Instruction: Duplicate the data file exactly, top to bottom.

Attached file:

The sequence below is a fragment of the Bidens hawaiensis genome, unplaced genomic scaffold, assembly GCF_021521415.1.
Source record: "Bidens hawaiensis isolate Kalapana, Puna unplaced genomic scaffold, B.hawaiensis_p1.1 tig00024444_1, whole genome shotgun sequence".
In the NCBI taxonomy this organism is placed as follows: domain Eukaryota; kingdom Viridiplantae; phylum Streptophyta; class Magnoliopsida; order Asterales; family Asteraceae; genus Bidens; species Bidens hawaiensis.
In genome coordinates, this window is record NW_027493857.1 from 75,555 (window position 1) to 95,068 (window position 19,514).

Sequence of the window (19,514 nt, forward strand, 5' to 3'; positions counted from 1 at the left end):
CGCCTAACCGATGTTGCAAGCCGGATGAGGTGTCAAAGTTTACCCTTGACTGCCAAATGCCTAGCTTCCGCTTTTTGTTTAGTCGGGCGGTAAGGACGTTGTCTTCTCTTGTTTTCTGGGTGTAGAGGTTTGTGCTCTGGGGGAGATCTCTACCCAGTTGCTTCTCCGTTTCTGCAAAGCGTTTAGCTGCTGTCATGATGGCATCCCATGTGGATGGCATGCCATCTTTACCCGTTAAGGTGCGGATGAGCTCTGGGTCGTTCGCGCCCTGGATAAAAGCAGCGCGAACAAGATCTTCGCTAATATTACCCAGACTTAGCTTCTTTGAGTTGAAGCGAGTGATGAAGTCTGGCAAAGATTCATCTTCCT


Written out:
The sequence below is a fragment of the Bidens hawaiensis genome, unplaced genomic scaffold, assembly GCF_021521415.1.
Source record: "Bidens hawaiensis isolate Kalapana, Puna unplaced genomic scaffold, B.hawaiensis_p1.1 tig00024444_1, whole genome shotgun sequence".
In the NCBI taxonomy this organism is placed as follows: domain Eukaryota; kingdom Viridiplantae; phylum Streptophyta; class Magnoliopsida; order Asterales; family Asteraceae; genus Bidens; species Bidens hawaiensis.
In genome coordinates, this window is record NW_027493857.1 from 75,555 (window position 1) to 95,068 (window position 19,514).

Sequence of the window (19,514 nt, forward strand, 5' to 3'; positions counted from 1 at the left end):
CGCCTAACCGATGTTGCAAGCCGGATGAGGTGTCAAAGTTTACCCTTGACTGCCAAATGCCTAGCTTCCGCTTTTTGTTTAGTCGGGCGGTAAGGACGTTGTCTTCTCTTGTTTTCTGGGTGTAGAGGTTTGTGCTCTGGGGGAGATCTCTACCCAGTTGCTTCTCCGTTTCTGCAAAGCGTTTAGCTGCTGTCATGATGGCATCCCATGTGGATGGCATGCCATCTTTACCCGTTAAGGTGCGGATGAGCTCTGGGTCGTTCGCGCCCTGGATAAAAGCAGCGCGAACAAGATCTTCGCTAATATTACCCAGACTTAGCTTCTTTGAGTTGAAGCGAGTGATGAAGTCTGGCAAAGATTCATCTTCCT